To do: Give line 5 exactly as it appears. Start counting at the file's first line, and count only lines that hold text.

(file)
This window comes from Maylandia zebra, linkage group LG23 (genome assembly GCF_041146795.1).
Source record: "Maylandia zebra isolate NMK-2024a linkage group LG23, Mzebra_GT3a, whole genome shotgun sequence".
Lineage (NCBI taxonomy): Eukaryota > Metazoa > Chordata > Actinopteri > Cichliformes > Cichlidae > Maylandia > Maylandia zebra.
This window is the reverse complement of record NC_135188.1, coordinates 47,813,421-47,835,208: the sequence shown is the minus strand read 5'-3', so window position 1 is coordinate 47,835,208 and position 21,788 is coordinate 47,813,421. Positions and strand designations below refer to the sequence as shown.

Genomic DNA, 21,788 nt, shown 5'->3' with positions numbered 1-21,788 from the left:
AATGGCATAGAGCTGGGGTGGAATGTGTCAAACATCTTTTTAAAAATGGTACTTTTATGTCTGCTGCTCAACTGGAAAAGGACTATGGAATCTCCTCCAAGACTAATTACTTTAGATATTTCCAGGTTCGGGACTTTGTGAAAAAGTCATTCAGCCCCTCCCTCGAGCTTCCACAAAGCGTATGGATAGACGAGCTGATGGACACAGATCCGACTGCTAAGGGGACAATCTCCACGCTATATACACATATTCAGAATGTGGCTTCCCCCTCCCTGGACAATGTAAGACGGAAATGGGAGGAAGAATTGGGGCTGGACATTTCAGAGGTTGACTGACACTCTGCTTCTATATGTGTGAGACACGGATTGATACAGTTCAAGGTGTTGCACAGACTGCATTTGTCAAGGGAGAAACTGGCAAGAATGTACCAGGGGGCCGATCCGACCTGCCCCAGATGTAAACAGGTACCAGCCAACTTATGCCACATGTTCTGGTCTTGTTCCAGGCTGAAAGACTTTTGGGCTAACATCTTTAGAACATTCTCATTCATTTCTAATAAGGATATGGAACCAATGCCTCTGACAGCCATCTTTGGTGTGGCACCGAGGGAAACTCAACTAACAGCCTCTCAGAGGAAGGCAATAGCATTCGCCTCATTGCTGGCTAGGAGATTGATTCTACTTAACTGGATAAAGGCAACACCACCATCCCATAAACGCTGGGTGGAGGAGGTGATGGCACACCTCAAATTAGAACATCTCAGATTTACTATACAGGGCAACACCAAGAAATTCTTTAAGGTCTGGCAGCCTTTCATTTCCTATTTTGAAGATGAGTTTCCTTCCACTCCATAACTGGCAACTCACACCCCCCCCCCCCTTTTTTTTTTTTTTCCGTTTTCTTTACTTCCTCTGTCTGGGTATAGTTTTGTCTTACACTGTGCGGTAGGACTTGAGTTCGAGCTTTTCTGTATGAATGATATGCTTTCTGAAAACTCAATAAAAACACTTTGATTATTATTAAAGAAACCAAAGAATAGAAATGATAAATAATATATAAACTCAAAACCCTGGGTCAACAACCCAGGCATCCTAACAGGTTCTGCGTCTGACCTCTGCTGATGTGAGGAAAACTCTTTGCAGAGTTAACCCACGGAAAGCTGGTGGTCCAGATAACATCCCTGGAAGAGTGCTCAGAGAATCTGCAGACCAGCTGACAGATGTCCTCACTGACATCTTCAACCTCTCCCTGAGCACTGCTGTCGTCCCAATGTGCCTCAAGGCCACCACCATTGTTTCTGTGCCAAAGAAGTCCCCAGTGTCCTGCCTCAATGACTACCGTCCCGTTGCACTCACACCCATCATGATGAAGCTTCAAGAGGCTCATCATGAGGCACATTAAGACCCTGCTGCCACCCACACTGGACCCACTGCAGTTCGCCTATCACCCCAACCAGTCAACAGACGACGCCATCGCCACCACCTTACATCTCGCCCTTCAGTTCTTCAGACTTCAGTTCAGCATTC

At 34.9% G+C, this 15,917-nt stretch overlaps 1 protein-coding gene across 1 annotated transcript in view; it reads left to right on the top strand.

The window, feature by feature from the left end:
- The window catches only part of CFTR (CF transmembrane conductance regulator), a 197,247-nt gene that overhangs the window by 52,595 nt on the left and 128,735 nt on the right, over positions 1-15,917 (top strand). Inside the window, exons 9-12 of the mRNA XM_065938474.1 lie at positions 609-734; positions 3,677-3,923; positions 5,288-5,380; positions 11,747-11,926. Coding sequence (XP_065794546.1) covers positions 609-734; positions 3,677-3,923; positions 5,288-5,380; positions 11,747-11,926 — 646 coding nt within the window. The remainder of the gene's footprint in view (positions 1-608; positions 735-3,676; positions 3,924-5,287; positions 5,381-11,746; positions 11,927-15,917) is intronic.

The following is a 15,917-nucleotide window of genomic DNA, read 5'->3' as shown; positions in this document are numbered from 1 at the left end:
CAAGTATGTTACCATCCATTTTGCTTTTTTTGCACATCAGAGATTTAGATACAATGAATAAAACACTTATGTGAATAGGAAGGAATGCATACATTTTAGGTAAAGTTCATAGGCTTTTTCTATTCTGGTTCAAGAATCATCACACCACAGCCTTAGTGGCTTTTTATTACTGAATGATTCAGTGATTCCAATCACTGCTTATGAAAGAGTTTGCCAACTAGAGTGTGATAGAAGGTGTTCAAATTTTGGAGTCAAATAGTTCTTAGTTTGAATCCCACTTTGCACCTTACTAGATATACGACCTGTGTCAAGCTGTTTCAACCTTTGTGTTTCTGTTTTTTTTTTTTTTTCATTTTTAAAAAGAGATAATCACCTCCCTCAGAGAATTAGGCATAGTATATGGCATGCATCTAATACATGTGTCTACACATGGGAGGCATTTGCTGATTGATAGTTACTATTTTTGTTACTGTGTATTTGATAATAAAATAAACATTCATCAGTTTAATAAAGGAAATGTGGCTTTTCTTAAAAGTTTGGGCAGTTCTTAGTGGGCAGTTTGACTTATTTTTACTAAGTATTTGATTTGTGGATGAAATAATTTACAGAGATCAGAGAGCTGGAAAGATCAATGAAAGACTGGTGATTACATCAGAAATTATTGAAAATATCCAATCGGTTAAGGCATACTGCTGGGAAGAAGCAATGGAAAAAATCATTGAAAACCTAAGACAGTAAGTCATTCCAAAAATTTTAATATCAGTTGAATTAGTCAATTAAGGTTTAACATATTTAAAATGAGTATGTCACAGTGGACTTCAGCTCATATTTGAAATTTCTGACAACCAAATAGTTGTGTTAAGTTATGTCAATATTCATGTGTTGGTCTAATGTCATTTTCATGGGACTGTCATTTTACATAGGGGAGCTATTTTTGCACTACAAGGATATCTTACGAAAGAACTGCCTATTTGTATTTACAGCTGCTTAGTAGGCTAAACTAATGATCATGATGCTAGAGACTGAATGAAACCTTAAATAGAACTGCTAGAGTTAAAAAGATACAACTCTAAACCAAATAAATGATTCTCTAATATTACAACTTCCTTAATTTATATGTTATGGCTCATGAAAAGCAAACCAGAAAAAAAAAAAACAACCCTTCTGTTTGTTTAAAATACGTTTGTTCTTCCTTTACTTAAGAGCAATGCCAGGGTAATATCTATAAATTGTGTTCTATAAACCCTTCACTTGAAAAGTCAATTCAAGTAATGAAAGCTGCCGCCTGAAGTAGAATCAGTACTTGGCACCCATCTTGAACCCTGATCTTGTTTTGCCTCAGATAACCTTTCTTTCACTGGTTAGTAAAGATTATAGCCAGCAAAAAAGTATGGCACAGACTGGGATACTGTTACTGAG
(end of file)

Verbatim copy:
Genomic DNA, 21,788 nt, shown 5'->3' with positions numbered 1-21,788 from the left: